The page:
So, we went to India.
I don’t remember when, exactly, we moved from “someday, we will have to take the kids to India” to “we are going to India, like, now,” but I know it was sometime after Robin’s cousin announced her wedding and sometime before this continual buzzing started in my head. We really did always mean to take them, but I, at least, had assumed that “someday” was far, far in the future, until we started speculating that it was possible that we could go to the wedding, and then it actually turned out to be possible. (Due, in no small part, to the generosity of Robin’s parents, who wanted their grandchildren to have the opportunity to meet Robin’s dad’s family – Robin’s dad being the only member of that branch of the family tree who lives in the US.)
We knew it was also possible that this might be the only time we ever got the chance to go all together, so we set out to make the most of it. We scheduled our arrival in India about a week before the wedding so that we would have time to show the kids more of the country. An unexpected bonus side trip developed when Delta changed our flight to include a 5+-hour layover in Amsterdam. Week 1, AKA The Tourism Week, went something like this:
Leg 1: Minneapolis to Amsterdam
Highlights: The pleasant surprise that my kids managed the long airport waits and the longer flight with (mostly) good grace. Seeing the famous canals and the Anne Frank museum. Meeting a good friend of Robin’s family, who spent hours on a train just to be able to walk around with us and drink hot chocolate for an hour before we had to go back to the airport. Realizing that I still know how to read a European train schedule when we *just* missed a train back to the airport and had to scramble to a different platform to catch the next one.
Low points: Losing Robin’s jacket somewhere at the airport, which made him dread the return to Minneapolis for the rest of the trip. Trying to absorb the reality of the Anne Frank museum. Rushing through the train station with three kids whose first international flight chose that moment to really catch up with them.
Leg 2: Amsterdam to New Delhi
Highlights: The HUGE relief of finding that our tour arrangements were solid and safe. Watching the kids swim in the hotel’s outdoor pool (in February!). Touring Delhi, including Jama Masjid (India’s largest mosque, commissioned by the same Mughal emperor – Shah Jahan - who commissioned the Taj Mahal), Humayan’s tomb, and Rajghat (A memorial to Mahatma Gandhi, this is a restful and beautiful tribute in the middle of this overwhelming city. Our tour guide pointed out that there are memorials in the same park for Indira Gandhi and Jawaharlal Nehru, among others, but that very few visitors ever bother to walk past Gandhiji’s. Neither did we.), and Qtub Minar (a Turkish/Persian heritage site amidst the sea of Mughal sites in and around Delhi).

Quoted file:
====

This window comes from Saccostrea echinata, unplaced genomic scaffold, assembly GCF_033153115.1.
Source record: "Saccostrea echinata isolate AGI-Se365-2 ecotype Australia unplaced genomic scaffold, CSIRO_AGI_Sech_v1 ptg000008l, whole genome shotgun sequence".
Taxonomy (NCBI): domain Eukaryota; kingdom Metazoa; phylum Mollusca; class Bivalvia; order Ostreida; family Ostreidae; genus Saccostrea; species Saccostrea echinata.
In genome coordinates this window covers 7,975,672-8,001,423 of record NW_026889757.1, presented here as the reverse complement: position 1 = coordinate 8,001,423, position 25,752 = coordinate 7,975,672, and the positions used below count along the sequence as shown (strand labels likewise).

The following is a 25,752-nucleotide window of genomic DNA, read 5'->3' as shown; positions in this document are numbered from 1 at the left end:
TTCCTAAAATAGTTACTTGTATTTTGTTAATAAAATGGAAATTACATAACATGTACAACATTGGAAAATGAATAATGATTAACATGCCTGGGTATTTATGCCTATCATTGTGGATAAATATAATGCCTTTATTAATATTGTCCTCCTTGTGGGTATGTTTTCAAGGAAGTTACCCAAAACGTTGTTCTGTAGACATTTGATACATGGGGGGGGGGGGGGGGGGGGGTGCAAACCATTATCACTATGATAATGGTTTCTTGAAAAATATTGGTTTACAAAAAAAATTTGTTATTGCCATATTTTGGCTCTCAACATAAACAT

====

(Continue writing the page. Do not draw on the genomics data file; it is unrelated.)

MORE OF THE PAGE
Low points: It is very common in India (and elsewhere, I’m told) for tour guides to have side deals set up with restaurants and shops, and to bring you there whether or not they are worth seeing. All of our guides did this to a certain extent, but the Delhi guy was the worst, and his “guidance” at the attractions we saw that day did little to make up for it. I hope his kickbacks were worth it, because he got a much smaller tip than our guides in Agra and Jaipur. Possibly we were all still jet-lagged, too, or affected by Delhi’s infamous smog and crowding (It’s important to note that I am describing Delhi as crowded in comparison with the rest of India, not in comparison to what Americans generally consider overpopulated. Delhi=Disneyland during spring break if all the other attractions in California, including the ocean itself, are closed.), but I just didn’t enjoy Delhi nearly as much as the rest of the tour.
Leg 3: New Delhi to Agra
Highlights: Oh, there are so many! Our Delhi tour guide was so meh that when we met the Agra guide (“Winnie, like Winnie the Pooh”), we almost laughed with relief. He was personable and funny (He claimed to have been Oprah’s personal tour guide when she visited Agra. I don’t think he meant that as a joke, but privately we found it very amusing.), and the very first place he took us was a rooftop restaurant with an incredible sunset view of the Taj Mahal. It might just have been the view helping things along, but that might be the best cup of chai I have ever had. Then we asked Winnie to drop us off at Pizza Hut for dinner, and he did. (We ate local for every meal but 3: Pizza Hut in Agra, McDonald’s in Jaipur, and KFC in Kolkata. A lot of travellers will tell you it’s lame to eat something you could get at home, but it’s fun to see how the menu changes to adapt to local tastes and customs. Don’t knock the Chicken Maharajah Mac until you’ve tried it, is all I’m saying.)